Social Media Dos and Don’ts for Student-Athletes
by Michael Gaio
A professor of mine in journalism school at Missouri once said (actually, he tweeted): “Social media is like a gun. Smart people will use it as a useful tool, not-so-smart people will shoot themselves in the foot with it.”
Unfortunately, if you’re a high school or college administrator tasked with overseeing your student-athletes on social media, you’ve probably dealt with a few too many virtual foot injuries over the years.
Many schools are now going on the offensive. Social media seminars for student-athletes are becoming commonplace in high schools and colleges across the country. Last night, I attended such a meeting at Oregon High School near AB’s headquarters in Madison, Wis. Whether they serve as a refresher course or even as a guideline for those considering implementing such a program at their school for the first time, here are a few notes from the meeting.
The speaker was David Petroff, director of athletic communications at nearby Edgewood College. In his role with Edgewood, Petroff is charged with educating student-athletes on best practices for social media.
“I don’t want to scare them, but rather have them see the positives and the power of social media,” he says about his student-athletes. But Petroff noticed that by the time kids reached college, too many bad habits had already formed. Now he speaks to local high schools to try to give kids a head start.
Four Things to Keep in Mind:
1. It’s a tool, not a toy.
Social media isn’t just something for your own entertainment, Petroff says. If used effectively, social media can be an asset to help a student-athlete’s individual brand, their community, their team and the school they represent.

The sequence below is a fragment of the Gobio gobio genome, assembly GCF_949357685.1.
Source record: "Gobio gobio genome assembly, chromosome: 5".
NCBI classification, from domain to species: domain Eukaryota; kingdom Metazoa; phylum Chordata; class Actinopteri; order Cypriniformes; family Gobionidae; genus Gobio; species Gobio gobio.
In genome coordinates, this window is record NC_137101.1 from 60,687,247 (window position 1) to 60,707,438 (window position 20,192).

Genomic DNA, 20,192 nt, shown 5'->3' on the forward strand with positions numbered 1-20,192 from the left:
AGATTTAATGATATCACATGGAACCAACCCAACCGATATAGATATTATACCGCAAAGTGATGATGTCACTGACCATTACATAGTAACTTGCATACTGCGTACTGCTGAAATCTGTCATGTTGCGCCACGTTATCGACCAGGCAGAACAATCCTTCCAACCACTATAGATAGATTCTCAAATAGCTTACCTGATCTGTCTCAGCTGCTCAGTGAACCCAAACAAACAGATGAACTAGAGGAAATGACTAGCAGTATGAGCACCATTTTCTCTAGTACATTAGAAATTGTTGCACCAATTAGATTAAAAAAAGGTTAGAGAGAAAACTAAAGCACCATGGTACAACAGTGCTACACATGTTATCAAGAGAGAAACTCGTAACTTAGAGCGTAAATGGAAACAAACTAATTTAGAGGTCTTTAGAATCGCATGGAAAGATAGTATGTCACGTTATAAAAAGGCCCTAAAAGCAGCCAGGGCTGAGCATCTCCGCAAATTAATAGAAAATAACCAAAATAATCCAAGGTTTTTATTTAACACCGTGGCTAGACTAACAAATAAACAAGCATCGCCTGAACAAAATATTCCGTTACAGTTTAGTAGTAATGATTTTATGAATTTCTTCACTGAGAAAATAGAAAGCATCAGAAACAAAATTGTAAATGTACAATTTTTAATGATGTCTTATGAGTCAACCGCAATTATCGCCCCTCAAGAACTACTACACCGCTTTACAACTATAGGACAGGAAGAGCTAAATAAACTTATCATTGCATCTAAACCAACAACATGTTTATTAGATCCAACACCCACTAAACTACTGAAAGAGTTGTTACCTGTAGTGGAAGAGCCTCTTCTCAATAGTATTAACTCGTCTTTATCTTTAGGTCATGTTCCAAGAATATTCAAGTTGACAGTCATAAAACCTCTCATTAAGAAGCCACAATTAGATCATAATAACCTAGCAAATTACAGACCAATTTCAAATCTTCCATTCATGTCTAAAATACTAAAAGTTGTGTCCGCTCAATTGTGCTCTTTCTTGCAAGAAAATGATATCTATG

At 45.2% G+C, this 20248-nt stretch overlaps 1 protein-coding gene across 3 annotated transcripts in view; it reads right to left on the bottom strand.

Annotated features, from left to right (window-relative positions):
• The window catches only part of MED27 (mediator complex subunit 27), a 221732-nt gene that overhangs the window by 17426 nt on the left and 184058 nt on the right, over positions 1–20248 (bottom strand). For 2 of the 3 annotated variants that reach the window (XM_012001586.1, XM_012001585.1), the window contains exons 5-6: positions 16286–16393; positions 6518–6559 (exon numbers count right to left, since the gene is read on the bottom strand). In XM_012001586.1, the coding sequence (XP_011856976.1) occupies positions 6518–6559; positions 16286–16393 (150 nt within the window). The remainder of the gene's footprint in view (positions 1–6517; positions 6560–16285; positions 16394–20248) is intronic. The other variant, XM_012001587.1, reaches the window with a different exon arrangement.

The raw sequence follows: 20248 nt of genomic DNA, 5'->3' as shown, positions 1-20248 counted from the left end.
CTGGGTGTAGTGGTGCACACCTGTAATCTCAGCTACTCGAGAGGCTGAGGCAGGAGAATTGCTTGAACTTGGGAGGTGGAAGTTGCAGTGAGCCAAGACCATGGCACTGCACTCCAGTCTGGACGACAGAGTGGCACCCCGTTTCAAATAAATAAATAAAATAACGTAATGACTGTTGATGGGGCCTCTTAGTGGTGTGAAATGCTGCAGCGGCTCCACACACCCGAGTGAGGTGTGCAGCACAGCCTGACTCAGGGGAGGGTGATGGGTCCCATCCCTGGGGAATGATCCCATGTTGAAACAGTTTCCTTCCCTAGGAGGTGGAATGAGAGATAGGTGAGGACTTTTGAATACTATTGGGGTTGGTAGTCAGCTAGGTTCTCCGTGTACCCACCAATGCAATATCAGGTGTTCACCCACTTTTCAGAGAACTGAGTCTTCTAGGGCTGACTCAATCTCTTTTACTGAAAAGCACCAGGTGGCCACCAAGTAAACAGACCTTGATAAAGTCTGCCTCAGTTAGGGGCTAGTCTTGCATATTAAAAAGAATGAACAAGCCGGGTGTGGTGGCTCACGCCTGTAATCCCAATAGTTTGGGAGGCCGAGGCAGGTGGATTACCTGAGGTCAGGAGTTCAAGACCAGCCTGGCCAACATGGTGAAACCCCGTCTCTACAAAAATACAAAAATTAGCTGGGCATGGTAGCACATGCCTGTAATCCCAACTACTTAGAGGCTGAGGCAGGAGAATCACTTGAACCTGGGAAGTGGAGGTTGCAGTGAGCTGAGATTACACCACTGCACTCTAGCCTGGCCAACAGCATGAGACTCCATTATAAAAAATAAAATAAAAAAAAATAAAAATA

2. Nothing is truly private… ever.
Petroff says there are two types of social media users: Those who realize they are functioning in public and those who don’t. While many kids think they can delete a tweet or delete their Facebook profile if need be, many don’t realize that content posted on the internet can last forever. Content can be captured in screenshots or saved by other users. And that message someone thinks only his or her friends will see? Student-athletes should keep in mind that tweets, Facebook statuses, or Instagram photos could end up being viewed by thousands of people.
3. If you retweet it (or share it), you own it.
Yes, this even applies to people who put that cliche saying, “RTs do not equal endorsements,” on their Twitter profile. That phrase is basically worthless. As Petroff says, “Freedom of speech does not equal freedom from consequences.” This is something with which younger student-athletes struggle. They retweet a trash-talking tweet from a friend and all-of-a-sudden they can be caught in the middle of an ugly conversation over the internet.
Petroff shared the example of Ryan Spadola, now a wide receiver for the Miami Dolphins. In 2011, Spadola was a top wide receiver at the FCS level of college football for Lehigh University. Before an NCAA quarterfinal game, he retweeted “an inappropriate and repugnant racial reference.”
Even though the tweet wasn’t Spadola’s, he was still suspended for retweeting the message.
4. Personal branding: Every tweet reflects who you are.
How are student-athletes choosing to represent themselves? Are they sending the right message about themselves to the public? Petroff reminded the Oregon high schoolers that coaches, college admissions officers and employers all use social media to learn more about candidates. What does your social media portfolio say about you?
When it comes to social media, there are plenty of examples of what not to do. But Petroff says it’s important to provide positive examples of how student-athletes should be using social media.
What Should You Post?
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